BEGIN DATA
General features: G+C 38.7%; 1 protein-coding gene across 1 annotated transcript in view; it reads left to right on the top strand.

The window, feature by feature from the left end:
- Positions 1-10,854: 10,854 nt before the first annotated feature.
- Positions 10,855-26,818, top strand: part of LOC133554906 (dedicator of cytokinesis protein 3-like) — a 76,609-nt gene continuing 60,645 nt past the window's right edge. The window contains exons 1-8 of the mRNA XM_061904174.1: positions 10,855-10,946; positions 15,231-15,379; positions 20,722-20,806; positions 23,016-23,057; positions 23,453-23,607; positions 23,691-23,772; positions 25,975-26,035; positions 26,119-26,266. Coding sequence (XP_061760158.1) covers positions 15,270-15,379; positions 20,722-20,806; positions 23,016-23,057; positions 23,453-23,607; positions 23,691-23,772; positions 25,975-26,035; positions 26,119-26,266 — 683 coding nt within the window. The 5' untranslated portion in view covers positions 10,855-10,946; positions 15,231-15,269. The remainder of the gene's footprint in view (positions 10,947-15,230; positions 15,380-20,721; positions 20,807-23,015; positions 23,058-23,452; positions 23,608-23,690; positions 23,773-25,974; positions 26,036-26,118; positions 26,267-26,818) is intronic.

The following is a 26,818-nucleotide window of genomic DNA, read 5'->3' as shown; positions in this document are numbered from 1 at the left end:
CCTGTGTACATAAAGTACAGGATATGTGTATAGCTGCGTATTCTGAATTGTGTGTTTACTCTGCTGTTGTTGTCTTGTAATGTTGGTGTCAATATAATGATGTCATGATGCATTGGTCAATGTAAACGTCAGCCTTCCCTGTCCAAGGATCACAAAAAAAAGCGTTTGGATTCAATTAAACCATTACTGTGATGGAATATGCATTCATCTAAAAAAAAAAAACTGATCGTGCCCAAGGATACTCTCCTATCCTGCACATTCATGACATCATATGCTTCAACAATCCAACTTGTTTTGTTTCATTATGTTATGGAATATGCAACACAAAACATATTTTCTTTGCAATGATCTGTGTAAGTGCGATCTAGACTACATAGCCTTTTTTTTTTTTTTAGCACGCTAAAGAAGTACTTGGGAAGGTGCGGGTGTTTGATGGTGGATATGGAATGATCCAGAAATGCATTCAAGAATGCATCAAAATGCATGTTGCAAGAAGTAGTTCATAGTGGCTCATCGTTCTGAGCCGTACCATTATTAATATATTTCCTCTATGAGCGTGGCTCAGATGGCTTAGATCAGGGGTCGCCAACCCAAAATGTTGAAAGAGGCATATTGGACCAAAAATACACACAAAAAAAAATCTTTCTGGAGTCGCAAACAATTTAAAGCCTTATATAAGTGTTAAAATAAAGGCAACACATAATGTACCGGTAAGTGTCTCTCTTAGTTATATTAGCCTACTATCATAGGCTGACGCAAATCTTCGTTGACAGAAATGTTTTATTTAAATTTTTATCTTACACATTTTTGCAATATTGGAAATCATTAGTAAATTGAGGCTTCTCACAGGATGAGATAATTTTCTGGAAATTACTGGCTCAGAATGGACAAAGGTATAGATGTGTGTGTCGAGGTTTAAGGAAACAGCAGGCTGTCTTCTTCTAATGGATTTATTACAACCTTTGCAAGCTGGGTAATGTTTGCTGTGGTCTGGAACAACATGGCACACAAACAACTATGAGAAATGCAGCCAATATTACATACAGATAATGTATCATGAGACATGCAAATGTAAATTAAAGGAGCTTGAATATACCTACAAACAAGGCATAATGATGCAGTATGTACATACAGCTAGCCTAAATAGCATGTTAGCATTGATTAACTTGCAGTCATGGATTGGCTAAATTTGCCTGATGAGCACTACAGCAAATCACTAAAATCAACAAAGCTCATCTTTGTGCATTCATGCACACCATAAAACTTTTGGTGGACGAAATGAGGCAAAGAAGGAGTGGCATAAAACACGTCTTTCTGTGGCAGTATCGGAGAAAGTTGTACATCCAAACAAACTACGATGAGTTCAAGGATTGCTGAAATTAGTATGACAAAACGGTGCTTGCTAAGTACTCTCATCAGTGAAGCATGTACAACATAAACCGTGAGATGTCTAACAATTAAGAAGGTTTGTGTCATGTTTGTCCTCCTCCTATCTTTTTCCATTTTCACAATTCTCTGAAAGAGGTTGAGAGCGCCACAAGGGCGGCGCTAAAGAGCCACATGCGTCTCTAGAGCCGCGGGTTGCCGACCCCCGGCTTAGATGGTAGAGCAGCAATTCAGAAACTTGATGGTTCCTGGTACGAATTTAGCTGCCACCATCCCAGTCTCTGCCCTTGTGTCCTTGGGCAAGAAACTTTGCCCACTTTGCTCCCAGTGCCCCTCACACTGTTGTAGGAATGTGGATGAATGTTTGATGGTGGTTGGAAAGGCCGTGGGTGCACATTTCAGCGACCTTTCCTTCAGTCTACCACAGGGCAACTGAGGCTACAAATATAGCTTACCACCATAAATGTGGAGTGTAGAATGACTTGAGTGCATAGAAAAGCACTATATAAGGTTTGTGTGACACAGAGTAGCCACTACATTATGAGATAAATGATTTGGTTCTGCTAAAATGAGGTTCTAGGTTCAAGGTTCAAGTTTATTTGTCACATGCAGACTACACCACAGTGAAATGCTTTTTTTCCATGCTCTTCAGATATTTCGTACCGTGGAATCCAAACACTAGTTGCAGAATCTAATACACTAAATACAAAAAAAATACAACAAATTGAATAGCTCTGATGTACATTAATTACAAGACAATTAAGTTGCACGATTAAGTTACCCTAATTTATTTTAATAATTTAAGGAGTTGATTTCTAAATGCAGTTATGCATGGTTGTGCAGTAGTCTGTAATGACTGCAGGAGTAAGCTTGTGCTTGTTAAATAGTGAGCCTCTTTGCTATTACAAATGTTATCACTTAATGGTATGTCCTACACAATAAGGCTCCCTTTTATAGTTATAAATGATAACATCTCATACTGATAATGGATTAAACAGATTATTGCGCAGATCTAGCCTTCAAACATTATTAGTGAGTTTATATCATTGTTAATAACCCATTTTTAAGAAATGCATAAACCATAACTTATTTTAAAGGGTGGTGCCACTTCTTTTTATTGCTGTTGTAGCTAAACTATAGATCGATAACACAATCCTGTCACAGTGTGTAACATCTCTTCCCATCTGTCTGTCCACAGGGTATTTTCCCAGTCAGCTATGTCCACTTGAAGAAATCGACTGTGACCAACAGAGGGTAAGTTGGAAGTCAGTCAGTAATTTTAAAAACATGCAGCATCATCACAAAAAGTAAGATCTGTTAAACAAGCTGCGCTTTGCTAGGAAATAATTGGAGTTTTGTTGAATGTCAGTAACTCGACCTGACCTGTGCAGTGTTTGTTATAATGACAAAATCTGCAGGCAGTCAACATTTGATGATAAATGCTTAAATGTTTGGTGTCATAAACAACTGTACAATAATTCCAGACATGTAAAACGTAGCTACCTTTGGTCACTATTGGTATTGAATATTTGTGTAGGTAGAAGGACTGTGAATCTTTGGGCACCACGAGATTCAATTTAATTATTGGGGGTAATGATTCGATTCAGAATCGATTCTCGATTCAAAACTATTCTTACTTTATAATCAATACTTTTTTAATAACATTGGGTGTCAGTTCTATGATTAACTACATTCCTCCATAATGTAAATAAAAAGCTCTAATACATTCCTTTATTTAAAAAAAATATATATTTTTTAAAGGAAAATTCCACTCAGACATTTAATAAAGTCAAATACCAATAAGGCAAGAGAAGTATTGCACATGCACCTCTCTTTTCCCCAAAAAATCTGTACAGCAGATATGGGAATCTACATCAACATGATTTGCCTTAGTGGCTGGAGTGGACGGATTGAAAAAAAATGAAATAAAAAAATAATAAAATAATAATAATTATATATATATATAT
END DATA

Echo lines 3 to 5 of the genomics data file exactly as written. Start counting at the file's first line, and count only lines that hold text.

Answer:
- Positions 1-10,854: 10,854 nt before the first annotated feature.
- Positions 10,855-26,818, top strand: part of LOC133554906 (dedicator of cytokinesis protein 3-like) — a 76,609-nt gene continuing 60,645 nt past the window's right edge. The window contains exons 1-8 of the mRNA XM_061904174.1: positions 10,855-10,946; positions 15,231-15,379; positions 20,722-20,806; positions 23,016-23,057; positions 23,453-23,607; positions 23,691-23,772; positions 25,975-26,035; positions 26,119-26,266. Coding sequence (XP_061760158.1) covers positions 15,270-15,379; positions 20,722-20,806; positions 23,016-23,057; positions 23,453-23,607; positions 23,691-23,772; positions 25,975-26,035; positions 26,119-26,266 — 683 coding nt within the window. The 5' untranslated portion in view covers positions 10,855-10,946; positions 15,231-15,269. The remainder of the gene's footprint in view (positions 10,947-15,230; positions 15,380-20,721; positions 20,807-23,015; positions 23,058-23,452; positions 23,608-23,690; positions 23,773-25,974; positions 26,036-26,118; positions 26,267-26,818) is intronic.

The following is a 26,818-nucleotide window of genomic DNA, read 5'->3' as shown; positions in this document are numbered from 1 at the left end: